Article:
To the Editor:
Congratulations to the Berkeley City Council in recently voting 9 to 0 in support of support of the California Native Tree Initiative for the protection of old growth forests on state and private lands in California. Similarly strong leadership from the Council is needed right here in Berkeley, right now by representing the interests of all Berkeley residents in your support of the Eastshore Park and its preservation, conservation, and recreation objectives.
Having such a unique and naturally rich park developed as part of the urban landscape of the East Bay will be a treasure to residents and visitors alike for decades to come. The vision of the Eastshore Park and its strategy of using high-value natural areas for preservation, moderate-value natural and man-made lands for conservation and environmental improvement, and low-value man-made landfills for multi-use recreational purposes including sports fields is laudable.
The Eastshore Park vision is very fitting to the mixed natural, unnatural landfills, and urban/industrial setting that exists within and immediately adjacent to the park boundaries, respectively.
As a parent and resident of Berkeley, a member of the Albany-Berkeley Soccer Club Board of Directors (ABSC), and President of the Alameda-Contra Costa Youth Soccer League (ACCYSL), which provides recreational soccer opportunities to almost 3,000 boys and girls of Berkeley and surrounding communities, I am very excited about having the Eastshore Park in our community. The local soccer community is on the order of 10,000 to 15,000 members in size and is supportive of developing limited landfill areas at portions of the Albany Plateau and Berkeley Lands North Basin Strip as part of the Eastshore Park. Petitions supporting the Eastshore Park and limited sports field improvements to landfill areas as part of the park will be delivered to the City Council illustrating the breadth of community support for the Eastshore Park, its objectives, and limited development of 'inland' portions of existing landfill areas at the Albany Plateau and North Basin Strip on Berkeley Lands.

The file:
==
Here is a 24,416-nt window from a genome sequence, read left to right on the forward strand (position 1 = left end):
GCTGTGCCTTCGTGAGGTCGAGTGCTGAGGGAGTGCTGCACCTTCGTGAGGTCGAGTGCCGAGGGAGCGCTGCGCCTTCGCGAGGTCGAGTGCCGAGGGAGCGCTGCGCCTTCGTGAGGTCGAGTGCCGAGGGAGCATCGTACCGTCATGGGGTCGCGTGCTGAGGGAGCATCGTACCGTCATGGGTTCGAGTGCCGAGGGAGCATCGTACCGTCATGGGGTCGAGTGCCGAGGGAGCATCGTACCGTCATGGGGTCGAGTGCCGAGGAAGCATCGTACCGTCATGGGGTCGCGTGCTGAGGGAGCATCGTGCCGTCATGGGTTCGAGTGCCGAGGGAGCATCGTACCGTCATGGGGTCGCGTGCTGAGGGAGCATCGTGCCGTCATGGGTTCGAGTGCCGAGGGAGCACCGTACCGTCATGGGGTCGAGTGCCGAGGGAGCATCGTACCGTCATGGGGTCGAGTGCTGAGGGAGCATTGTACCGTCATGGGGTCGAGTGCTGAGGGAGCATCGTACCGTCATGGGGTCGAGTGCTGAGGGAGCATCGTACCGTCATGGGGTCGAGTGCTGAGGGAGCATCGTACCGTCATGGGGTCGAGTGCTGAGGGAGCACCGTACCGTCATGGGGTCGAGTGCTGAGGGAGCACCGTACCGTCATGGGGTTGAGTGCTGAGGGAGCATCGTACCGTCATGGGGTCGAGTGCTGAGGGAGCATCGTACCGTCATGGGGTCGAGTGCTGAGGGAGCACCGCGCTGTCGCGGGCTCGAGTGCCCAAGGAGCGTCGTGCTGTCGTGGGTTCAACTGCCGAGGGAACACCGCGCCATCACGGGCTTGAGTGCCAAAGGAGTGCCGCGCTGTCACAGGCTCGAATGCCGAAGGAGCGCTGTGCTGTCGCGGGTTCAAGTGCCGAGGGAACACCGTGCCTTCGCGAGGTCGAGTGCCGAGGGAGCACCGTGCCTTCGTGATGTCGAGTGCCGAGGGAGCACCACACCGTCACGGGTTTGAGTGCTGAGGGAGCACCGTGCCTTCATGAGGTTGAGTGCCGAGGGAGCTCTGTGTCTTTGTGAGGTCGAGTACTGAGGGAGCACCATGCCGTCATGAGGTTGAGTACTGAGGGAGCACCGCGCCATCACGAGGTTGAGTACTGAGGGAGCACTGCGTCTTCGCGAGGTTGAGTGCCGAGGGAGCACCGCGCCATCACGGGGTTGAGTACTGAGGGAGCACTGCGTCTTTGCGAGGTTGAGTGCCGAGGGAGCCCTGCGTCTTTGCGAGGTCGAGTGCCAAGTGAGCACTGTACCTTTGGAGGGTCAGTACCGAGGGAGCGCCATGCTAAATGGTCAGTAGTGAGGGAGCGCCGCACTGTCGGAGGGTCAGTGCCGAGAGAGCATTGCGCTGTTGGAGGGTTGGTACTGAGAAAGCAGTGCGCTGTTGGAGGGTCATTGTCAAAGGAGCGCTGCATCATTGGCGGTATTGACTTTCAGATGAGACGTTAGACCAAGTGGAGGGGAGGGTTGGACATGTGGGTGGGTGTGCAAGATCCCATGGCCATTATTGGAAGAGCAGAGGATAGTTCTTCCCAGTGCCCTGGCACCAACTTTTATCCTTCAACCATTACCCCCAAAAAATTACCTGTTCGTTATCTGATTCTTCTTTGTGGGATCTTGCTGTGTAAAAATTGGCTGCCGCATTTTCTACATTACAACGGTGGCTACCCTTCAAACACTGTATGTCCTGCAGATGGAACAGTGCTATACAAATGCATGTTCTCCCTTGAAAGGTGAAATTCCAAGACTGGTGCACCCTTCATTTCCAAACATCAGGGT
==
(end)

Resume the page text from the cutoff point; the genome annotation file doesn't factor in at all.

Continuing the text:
A city of Berkeley study determined that 11 more recreational sports fields were necessary to adequately serve the recreational needs of its population. Only two fields have been built since that study was completed. Nine more fields are needed in Berkeley! Yet, there are only a couple potential field sites that might practically be developed in the densely, well-developed, urban setting of Berkeley. Therefore, improving the inland portions of landfill areas at the Albany Plateau and Berkeley's North Basin Strip is not optional, it is a mandatory need of this community.
Please add your voice to the City Council's support of the Eastshore Park Concept Plan with recreational sports fields at the North Basin Strip. The residents of Berkeley and the youth of the Bay Area will benefit for decades to come.
- Guy Petraborg
Albany-Berkeley Soccer Club